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In the following code:

int foo();
int bar();
int i;

i = foo() + bar();

Is it guaranteed by the C standard that foo is called before bar is called?

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up vote 12 down vote accepted

No, there's no sequence point with +. There's actually a quote on the Wikipedia page about it that answers your question:

Consider two functions f() and g(). In C and C++, the + operator is not associated with a sequence point, and therefore in the expression f()+g() it is possible that either f() or g() will be executed first.

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It's unspecified, and in the case of C99 the relevant quotation is 6.5/3:

Except as specified later (for the function-call (), &&, ||, ?:, and comma operators), the order of evaluation of subexpressions and the order in which side effects take place are both unspecified.

In your example, foo() and bar() are subexpressions of the full expression i = foo() + bar().

The "later" for function calls isn't directly relevant here, but for reference it is

The order of evaluation of the function designator,the actual arguments, and subexpressions within the actual arguments is unspecified, but there is a sequence point before the actual call.

For && it's 6.5.13/4:

Unlike the bitwise binary & operator,the && operator guarantees left-to-right evaluation; there is a sequence point after the evaluation of the first operand.

Since + is not in the list of operators at the top, && and + are "unlike" in the same way that && and & are "unlike", and this is precisely the thing you're asking about. Unlike &&, + does not guarantee left-to-right evaluation.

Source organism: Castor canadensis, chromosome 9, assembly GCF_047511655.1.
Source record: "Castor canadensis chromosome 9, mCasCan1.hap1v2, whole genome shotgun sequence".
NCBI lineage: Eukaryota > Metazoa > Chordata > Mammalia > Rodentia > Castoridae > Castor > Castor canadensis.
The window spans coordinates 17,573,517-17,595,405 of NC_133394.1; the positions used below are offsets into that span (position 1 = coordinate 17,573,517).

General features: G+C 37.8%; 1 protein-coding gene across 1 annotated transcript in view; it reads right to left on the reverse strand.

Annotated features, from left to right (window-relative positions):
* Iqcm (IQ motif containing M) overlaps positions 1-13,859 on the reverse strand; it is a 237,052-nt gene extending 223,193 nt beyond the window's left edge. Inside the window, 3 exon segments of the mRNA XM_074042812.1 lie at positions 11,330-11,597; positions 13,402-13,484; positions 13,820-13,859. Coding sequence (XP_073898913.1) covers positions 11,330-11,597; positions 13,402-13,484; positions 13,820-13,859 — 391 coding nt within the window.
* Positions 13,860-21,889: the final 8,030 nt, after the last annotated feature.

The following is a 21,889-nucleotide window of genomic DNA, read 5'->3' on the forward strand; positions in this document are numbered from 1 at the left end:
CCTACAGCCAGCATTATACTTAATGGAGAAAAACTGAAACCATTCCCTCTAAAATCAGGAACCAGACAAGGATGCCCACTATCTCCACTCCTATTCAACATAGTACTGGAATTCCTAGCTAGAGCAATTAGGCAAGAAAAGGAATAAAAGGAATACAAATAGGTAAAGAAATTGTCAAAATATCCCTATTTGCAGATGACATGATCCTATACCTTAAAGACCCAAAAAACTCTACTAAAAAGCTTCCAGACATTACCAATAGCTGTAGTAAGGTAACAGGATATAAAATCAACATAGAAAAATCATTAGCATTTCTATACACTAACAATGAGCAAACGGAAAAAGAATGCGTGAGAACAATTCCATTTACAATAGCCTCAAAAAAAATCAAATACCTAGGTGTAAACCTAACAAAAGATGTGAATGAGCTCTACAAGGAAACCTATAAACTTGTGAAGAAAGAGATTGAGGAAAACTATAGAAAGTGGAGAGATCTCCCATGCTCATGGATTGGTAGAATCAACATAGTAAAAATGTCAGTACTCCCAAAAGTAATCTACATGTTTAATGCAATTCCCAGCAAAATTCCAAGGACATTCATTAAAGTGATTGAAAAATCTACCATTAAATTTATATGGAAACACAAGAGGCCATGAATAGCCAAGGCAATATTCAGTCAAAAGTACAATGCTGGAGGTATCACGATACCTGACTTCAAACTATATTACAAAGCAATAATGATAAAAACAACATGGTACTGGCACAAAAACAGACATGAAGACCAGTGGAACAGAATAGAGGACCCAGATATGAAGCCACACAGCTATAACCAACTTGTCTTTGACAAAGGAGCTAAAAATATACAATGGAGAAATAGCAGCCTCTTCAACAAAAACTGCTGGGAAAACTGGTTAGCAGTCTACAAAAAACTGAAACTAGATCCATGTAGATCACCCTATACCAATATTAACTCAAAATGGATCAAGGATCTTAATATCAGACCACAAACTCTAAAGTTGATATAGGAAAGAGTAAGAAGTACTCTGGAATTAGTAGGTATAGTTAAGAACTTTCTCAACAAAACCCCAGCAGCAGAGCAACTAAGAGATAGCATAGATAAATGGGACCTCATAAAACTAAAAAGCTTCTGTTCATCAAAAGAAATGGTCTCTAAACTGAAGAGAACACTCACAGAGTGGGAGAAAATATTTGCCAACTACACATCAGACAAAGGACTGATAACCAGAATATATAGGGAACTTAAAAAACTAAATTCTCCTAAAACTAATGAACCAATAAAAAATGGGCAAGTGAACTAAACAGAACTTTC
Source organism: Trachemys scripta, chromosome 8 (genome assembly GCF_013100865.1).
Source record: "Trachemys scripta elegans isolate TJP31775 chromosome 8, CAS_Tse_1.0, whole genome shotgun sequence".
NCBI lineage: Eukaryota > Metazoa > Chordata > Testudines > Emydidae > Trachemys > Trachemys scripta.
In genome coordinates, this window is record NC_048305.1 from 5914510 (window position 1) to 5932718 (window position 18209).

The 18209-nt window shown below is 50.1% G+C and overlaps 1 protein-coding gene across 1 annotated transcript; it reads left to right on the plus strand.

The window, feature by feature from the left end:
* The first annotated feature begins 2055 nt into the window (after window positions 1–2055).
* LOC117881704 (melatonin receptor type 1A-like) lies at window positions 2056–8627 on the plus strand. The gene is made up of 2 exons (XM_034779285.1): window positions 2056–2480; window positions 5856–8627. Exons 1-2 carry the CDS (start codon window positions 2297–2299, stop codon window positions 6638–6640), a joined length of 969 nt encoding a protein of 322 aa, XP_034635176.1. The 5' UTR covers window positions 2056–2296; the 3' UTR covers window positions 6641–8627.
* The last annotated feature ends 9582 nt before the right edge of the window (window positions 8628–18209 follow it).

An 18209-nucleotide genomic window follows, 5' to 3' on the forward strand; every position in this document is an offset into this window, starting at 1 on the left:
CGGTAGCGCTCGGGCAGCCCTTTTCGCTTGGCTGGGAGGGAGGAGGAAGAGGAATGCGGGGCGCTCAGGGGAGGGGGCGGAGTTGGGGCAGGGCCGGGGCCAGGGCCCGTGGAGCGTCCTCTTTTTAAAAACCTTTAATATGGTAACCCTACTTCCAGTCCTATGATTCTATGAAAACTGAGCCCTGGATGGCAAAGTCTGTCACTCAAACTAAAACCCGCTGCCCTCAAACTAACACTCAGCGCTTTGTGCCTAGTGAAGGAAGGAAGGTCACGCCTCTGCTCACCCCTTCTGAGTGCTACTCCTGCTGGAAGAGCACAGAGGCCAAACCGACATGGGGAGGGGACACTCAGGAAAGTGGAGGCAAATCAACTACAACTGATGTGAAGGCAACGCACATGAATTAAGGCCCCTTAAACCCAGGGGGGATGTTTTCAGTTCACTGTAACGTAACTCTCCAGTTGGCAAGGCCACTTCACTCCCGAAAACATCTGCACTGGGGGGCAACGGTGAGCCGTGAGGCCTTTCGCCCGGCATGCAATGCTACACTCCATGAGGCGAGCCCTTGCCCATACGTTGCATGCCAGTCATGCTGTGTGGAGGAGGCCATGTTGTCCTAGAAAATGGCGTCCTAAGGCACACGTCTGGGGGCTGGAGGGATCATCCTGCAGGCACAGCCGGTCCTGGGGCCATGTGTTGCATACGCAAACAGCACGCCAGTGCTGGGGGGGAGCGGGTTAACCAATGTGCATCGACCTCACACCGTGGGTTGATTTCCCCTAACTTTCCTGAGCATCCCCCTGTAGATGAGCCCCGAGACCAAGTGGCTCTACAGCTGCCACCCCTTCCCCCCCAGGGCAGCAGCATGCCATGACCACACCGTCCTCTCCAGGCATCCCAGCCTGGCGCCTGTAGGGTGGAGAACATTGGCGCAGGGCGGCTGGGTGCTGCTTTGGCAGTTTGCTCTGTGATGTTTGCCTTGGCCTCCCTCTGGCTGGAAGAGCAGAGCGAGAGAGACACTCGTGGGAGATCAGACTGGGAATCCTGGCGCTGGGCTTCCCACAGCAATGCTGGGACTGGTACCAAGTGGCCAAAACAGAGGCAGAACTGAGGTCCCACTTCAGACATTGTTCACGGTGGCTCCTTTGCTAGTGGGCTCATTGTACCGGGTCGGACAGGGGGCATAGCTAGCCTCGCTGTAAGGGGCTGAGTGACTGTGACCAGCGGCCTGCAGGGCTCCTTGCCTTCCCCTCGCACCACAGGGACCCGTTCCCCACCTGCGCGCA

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No, it is not. The evaluation order of function and operator arguments is undefined.

The standard says only, that calls to foo and bar cannot be interleaved, which can happen when evaluating subexpressions without function calls.

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Where's there a function argument in his code? – Pubby Apr 27 '12 at 22:32
@Pubby substitute function with operator here. – Daniel Fischer Apr 27 '12 at 22:33

No, this is not defined. From K & R page 200:

the order of evaluation of expressions is, with certain exceptions, undefined, even if the subexpressions involve side effects. That is, unless the definition of the operator guarantees that its operands are evaluated in a particular order, the implementation is free to evaluate operands in any order, or even to interleave their evaluation.

Page 205 of K & R describes the additive operators, and doesn't define the order of evaluator of the two operands.

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The correct answer where I work is "If the order is important, the code is unmaintainable regardless of what the standard says will happen". If you must have foo() evaluated before bar(), explicitly evaluate foo() before bar(). The basis for this is not every programmer knows the standards, and those that do don't know if the original author did.

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